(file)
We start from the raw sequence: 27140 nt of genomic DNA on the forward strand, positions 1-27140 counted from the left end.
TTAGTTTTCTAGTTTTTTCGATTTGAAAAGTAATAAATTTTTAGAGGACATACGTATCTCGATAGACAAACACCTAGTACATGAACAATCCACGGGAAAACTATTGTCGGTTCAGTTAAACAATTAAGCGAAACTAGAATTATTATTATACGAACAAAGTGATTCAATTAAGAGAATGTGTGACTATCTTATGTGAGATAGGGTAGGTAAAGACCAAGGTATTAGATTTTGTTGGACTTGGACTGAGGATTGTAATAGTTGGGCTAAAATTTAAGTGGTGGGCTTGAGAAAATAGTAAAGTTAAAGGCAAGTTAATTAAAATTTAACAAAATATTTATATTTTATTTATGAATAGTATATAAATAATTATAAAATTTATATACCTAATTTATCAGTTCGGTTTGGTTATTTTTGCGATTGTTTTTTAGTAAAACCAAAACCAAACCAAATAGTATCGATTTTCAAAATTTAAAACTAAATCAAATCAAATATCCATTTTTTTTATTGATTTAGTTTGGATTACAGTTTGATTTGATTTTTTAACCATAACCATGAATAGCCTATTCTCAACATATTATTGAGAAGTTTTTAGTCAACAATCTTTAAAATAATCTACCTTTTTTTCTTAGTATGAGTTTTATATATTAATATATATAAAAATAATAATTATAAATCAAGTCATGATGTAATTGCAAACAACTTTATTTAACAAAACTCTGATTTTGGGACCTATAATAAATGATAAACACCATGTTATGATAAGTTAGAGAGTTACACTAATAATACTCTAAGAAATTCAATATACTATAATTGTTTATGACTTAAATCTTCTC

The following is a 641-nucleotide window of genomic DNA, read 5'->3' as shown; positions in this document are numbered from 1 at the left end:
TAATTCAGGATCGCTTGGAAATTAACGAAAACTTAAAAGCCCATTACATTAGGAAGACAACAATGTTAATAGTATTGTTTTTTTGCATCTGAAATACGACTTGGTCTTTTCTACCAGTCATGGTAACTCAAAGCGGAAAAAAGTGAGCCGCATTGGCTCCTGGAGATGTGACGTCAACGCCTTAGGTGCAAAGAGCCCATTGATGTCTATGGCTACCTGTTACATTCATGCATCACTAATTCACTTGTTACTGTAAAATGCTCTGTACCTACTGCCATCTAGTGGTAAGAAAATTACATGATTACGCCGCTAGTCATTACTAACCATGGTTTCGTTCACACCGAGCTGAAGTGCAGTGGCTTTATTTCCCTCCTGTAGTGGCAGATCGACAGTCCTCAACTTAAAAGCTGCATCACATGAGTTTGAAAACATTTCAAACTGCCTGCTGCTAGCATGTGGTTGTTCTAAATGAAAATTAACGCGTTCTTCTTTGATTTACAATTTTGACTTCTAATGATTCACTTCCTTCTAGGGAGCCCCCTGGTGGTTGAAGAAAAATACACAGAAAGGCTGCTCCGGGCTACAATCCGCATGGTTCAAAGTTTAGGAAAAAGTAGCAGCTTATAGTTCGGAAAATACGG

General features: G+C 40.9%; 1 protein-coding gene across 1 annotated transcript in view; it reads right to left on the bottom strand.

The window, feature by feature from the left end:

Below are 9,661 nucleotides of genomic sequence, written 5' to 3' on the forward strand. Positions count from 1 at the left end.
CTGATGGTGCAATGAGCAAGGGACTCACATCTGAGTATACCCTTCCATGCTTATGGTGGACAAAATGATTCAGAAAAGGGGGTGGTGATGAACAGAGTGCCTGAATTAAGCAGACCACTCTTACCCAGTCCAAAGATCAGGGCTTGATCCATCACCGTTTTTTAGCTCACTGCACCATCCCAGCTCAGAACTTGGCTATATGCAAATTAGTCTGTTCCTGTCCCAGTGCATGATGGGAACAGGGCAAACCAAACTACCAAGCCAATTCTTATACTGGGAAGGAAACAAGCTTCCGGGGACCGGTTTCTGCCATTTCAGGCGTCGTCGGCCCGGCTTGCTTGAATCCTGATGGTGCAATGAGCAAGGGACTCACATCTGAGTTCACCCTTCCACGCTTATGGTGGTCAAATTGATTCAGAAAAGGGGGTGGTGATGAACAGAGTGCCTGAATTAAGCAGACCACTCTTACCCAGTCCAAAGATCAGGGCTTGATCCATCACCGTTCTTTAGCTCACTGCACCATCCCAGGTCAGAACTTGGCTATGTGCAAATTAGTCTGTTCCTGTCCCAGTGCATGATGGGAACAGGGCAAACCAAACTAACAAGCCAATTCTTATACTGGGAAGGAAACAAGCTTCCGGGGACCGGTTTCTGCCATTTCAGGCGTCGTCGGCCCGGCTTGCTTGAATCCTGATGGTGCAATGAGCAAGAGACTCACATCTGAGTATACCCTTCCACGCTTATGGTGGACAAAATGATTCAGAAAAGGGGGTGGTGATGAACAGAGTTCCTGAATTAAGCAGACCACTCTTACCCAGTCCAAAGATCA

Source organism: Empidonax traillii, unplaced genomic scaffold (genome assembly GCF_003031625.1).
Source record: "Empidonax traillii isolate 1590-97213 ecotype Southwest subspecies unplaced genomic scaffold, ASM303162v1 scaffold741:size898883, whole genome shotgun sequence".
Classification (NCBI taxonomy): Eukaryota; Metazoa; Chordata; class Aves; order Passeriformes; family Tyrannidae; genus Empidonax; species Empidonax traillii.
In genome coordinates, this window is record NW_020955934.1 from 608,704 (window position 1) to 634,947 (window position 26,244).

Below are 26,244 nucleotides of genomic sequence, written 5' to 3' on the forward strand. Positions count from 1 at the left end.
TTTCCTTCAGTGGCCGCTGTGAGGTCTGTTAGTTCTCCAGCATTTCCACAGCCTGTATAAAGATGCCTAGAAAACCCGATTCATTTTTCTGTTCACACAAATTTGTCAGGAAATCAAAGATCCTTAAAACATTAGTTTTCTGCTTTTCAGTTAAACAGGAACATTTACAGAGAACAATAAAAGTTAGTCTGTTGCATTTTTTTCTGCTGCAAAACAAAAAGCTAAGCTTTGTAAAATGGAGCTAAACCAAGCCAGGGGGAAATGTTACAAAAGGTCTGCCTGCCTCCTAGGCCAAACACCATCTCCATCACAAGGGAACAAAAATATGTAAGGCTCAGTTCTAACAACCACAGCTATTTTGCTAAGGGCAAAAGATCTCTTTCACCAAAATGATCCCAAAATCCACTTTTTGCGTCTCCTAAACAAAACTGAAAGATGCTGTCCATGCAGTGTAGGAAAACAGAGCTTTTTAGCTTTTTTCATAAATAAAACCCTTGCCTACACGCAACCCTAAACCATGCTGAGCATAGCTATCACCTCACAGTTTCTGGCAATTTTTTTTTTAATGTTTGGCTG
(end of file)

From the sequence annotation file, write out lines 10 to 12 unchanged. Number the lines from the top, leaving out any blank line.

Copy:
Source record: "Empidonax traillii isolate 1590-97213 ecotype Southwest subspecies unplaced genomic scaffold, ASM303162v1 scaffold741:size898883, whole genome shotgun sequence".
Classification (NCBI taxonomy): Eukaryota; Metazoa; Chordata; class Aves; order Passeriformes; family Tyrannidae; genus Empidonax; species Empidonax traillii.
In genome coordinates, this window is record NW_020955934.1 from 608,704 (window position 1) to 634,947 (window position 26,244).